Secondary Air Flow Restrictor

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Woodcutter Tom

Burning Hunk
Apr 28, 2019
169
Northern Illinois
Throughout last year I could not get the stove top temperatures (and thus heat in my house) that I expected from my Drolet Escape 1500. I was getting very high temperature reading in my stove pipe. ( Over 1000 degrees) Late in the season last it was determined that I had excessive overdraft which caused these readings. I installed a damper assembly in my double wall stove pipe. This helped reduce my draft, but not enough. My manometer readings were still above the .03 - .05 that the manufacture recommended. I experimented with two key dampers in single wall stove pipe, and that helped even more. Since the season was ending and the weather was getting warmer, I felt that I was going to need three dampers along my stove pipe to control the draft. My plan was to purchase a 24" length of double wall stove pipe and a 12 - 18 " length of telescoping double wall. This would allow me to place my damper between the telescoping section and the ceiling adapter. Then I could install 2 key dampers in the solid 24" section along with my manometer probe and my thermometer probe. Manometer at 3" above stove top; key dampers at 7" and 12" above stove top and temp probe at 20" above stove top.
The manufacture suggest various method of slowing down the draft; dampers; restrictors in the secondary burn tubes; and covering part of the secondary air inlet with heat proof tape.
I tried the burn tube restrictors but felt that they were useless for a couple of reasons. 1.) they are washer like devices that are installed into the ends of the burn tubes. They can be installed in either or all of the 4 burn tubes. They are too thin to fit in the tubes without possibly rotating when the tubes are handled. 2.) they do not offer any adjustment when a fire is burning. They can only be modified with a cold stove.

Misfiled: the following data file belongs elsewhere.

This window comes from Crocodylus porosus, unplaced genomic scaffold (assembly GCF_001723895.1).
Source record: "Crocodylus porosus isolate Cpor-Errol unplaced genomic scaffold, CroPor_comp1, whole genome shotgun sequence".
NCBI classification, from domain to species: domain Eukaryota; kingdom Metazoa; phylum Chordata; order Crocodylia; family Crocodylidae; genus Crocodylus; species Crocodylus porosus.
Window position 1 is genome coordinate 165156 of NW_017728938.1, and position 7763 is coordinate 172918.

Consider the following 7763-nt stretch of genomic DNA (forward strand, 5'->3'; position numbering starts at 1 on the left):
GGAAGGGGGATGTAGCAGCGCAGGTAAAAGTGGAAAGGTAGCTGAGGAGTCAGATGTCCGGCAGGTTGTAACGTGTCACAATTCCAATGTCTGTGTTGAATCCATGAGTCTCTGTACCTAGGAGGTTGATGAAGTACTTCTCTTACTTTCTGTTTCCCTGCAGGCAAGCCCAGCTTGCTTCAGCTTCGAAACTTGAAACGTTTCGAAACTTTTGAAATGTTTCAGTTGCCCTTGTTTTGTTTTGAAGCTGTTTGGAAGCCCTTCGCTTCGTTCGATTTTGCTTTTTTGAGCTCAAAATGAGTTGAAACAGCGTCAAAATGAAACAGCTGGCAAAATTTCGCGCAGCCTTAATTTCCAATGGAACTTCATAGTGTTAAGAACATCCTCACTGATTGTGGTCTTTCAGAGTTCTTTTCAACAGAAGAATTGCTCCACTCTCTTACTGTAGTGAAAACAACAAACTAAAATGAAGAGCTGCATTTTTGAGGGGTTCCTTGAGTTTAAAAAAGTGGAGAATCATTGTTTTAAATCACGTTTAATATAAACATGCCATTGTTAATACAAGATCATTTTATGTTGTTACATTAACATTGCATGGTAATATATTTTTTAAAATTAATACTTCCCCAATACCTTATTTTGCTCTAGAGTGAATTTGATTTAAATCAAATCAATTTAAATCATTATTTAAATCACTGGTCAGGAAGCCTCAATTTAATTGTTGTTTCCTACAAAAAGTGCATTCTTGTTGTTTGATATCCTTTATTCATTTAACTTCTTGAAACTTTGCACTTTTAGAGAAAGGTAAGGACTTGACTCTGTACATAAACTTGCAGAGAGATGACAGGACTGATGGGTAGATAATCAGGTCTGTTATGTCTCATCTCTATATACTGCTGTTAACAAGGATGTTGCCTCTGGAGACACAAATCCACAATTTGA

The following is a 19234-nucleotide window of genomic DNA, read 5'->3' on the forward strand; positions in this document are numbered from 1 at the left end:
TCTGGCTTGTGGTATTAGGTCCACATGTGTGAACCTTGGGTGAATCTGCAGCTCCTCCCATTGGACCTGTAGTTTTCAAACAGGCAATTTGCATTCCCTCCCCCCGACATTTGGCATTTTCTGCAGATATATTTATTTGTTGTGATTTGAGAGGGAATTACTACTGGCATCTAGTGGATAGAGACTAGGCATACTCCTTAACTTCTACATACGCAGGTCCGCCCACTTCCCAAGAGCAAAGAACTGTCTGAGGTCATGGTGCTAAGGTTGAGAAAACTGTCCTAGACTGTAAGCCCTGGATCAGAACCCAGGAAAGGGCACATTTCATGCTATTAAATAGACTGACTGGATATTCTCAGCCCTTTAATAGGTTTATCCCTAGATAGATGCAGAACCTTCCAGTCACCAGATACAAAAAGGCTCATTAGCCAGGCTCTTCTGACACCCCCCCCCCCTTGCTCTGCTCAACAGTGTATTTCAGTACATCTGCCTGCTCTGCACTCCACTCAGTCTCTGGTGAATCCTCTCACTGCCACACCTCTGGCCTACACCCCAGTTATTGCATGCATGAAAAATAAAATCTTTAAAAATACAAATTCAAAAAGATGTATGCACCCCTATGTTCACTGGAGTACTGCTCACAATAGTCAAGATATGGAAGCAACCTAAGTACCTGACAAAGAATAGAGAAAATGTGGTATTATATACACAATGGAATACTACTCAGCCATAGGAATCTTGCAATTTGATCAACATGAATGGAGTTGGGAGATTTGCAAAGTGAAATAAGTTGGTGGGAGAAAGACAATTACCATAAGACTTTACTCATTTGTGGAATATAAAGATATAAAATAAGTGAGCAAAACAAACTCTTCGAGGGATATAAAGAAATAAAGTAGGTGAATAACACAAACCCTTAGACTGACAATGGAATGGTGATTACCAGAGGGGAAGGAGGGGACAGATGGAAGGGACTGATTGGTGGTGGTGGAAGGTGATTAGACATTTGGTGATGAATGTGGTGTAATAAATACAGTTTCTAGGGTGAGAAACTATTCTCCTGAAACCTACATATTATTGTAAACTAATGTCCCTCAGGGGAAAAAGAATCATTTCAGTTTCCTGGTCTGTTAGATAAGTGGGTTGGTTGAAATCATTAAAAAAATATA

I thought about the tape method, but that seemed to have it's own set of adjusting issues. Pull the ash drawer; add or remove tape under a hot stove in an ackward position.
So all summer I thought about ditching my long double wall telescoping stove pipe for the 24" and the smaller telescoping section. Then a came up with another option. From some metal I had laying around the house, I made a sliding door type device which fits in front of the secondary air intake under the stove. I drilled two small holes in the bottom of the air intake and bolted my door holder to it. I attached a control rod to the sliding door which runs through a hole I drilled in the pedestal base. Now I can adjust the secondary air flow by closing the door. I can do this while a fire is burning without getting burned myself. I placed markings on the control rod so that I can visually see the position of the door from a distance.
I think this will work out better than having three dampers in my stove pipes. I still will have the one damper installed on top. I look forward to keeping the heat in the stove (and in my house) and not going up the chimney. Perhaps this might be helpful to others with excessive draft issues.

Secondary Air Open.jpg Secondary Air Closed.jpg
 
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EbS-P

Minister of Fire
Jan 19, 2019
1,465
SE North Carolina
I’m interested to see how it works out for you. I just installed an 1800 insert with 24’ of nearly straight insulated liner and on a 75 degree day with the basement at 75 to it was drafting. I started thinking how to control it. I had similar thoughts about secondary air control. But I got to thinking I’m sure there is a ratio primarily to secondary that keeps the stove clean burning. Dampers don’t change that ratio. One could probably look at the area of the primary and secondary intake and get a close approximation.